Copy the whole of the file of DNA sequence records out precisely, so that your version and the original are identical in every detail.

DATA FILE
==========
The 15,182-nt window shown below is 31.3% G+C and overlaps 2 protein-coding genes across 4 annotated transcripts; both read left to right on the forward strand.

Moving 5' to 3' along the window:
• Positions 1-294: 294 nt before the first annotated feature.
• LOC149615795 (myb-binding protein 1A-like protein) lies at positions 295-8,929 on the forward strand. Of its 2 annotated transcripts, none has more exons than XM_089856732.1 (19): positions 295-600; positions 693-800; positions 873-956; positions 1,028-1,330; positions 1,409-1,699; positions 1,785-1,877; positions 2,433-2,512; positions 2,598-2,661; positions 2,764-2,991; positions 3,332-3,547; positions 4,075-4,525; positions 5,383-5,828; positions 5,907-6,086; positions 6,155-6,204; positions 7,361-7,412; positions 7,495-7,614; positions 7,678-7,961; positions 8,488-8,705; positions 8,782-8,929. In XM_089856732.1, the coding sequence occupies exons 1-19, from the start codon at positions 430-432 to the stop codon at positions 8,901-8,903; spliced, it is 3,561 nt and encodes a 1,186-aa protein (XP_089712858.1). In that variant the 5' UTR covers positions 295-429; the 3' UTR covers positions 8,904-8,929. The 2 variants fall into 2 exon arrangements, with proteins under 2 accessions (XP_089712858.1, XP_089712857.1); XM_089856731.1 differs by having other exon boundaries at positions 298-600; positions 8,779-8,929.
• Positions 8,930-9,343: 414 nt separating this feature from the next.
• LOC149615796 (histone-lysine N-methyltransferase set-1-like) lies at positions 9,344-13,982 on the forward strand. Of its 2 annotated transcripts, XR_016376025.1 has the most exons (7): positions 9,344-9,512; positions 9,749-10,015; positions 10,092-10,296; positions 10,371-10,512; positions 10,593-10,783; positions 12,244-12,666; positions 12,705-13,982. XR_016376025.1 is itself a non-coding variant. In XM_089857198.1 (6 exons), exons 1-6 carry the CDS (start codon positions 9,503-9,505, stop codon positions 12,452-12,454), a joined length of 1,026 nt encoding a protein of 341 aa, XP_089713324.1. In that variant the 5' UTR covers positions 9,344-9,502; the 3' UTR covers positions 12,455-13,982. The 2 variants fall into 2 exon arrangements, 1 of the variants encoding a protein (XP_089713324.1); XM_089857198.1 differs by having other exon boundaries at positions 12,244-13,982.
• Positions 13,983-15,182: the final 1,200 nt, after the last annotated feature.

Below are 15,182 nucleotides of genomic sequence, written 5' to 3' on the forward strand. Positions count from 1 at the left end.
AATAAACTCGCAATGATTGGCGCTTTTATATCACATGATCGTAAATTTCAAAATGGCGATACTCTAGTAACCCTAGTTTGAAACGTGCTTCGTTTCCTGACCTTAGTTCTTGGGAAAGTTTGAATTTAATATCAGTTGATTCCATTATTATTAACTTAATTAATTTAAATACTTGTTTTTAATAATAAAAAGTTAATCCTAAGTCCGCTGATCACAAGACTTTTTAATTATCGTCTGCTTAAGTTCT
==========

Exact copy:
The 15,182-nt window shown below is 31.3% G+C and overlaps 2 protein-coding genes across 4 annotated transcripts; both read left to right on the forward strand.

Moving 5' to 3' along the window:
• Positions 1-294: 294 nt before the first annotated feature.
• LOC149615795 (myb-binding protein 1A-like protein) lies at positions 295-8,929 on the forward strand. Of its 2 annotated transcripts, none has more exons than XM_089856732.1 (19): positions 295-600; positions 693-800; positions 873-956; positions 1,028-1,330; positions 1,409-1,699; positions 1,785-1,877; positions 2,433-2,512; positions 2,598-2,661; positions 2,764-2,991; positions 3,332-3,547; positions 4,075-4,525; positions 5,383-5,828; positions 5,907-6,086; positions 6,155-6,204; positions 7,361-7,412; positions 7,495-7,614; positions 7,678-7,961; positions 8,488-8,705; positions 8,782-8,929. In XM_089856732.1, the coding sequence occupies exons 1-19, from the start codon at positions 430-432 to the stop codon at positions 8,901-8,903; spliced, it is 3,561 nt and encodes a 1,186-aa protein (XP_089712858.1). In that variant the 5' UTR covers positions 295-429; the 3' UTR covers positions 8,904-8,929. The 2 variants fall into 2 exon arrangements, with proteins under 2 accessions (XP_089712858.1, XP_089712857.1); XM_089856731.1 differs by having other exon boundaries at positions 298-600; positions 8,779-8,929.
• Positions 8,930-9,343: 414 nt separating this feature from the next.
• LOC149615796 (histone-lysine N-methyltransferase set-1-like) lies at positions 9,344-13,982 on the forward strand. Of its 2 annotated transcripts, XR_016376025.1 has the most exons (7): positions 9,344-9,512; positions 9,749-10,015; positions 10,092-10,296; positions 10,371-10,512; positions 10,593-10,783; positions 12,244-12,666; positions 12,705-13,982. XR_016376025.1 is itself a non-coding variant. In XM_089857198.1 (6 exons), exons 1-6 carry the CDS (start codon positions 9,503-9,505, stop codon positions 12,452-12,454), a joined length of 1,026 nt encoding a protein of 341 aa, XP_089713324.1. In that variant the 5' UTR covers positions 9,344-9,502; the 3' UTR covers positions 12,455-13,982. The 2 variants fall into 2 exon arrangements, 1 of the variants encoding a protein (XP_089713324.1); XM_089857198.1 differs by having other exon boundaries at positions 12,244-13,982.
• Positions 13,983-15,182: the final 1,200 nt, after the last annotated feature.

Below are 15,182 nucleotides of genomic sequence, written 5' to 3' on the forward strand. Positions count from 1 at the left end.
AATAAACTCGCAATGATTGGCGCTTTTATATCACATGATCGTAAATTTCAAAATGGCGATACTCTAGTAACCCTAGTTTGAAACGTGCTTCGTTTCCTGACCTTAGTTCTTGGGAAAGTTTGAATTTAATATCAGTTGATTCCATTATTATTAACTTAATTAATTTAAATACTTGTTTTTAATAATAAAAAGTTAATCCTAAGTCCGCTGATCACAAGACTTTTTAATTATCGTCTGCTTAAGTTCT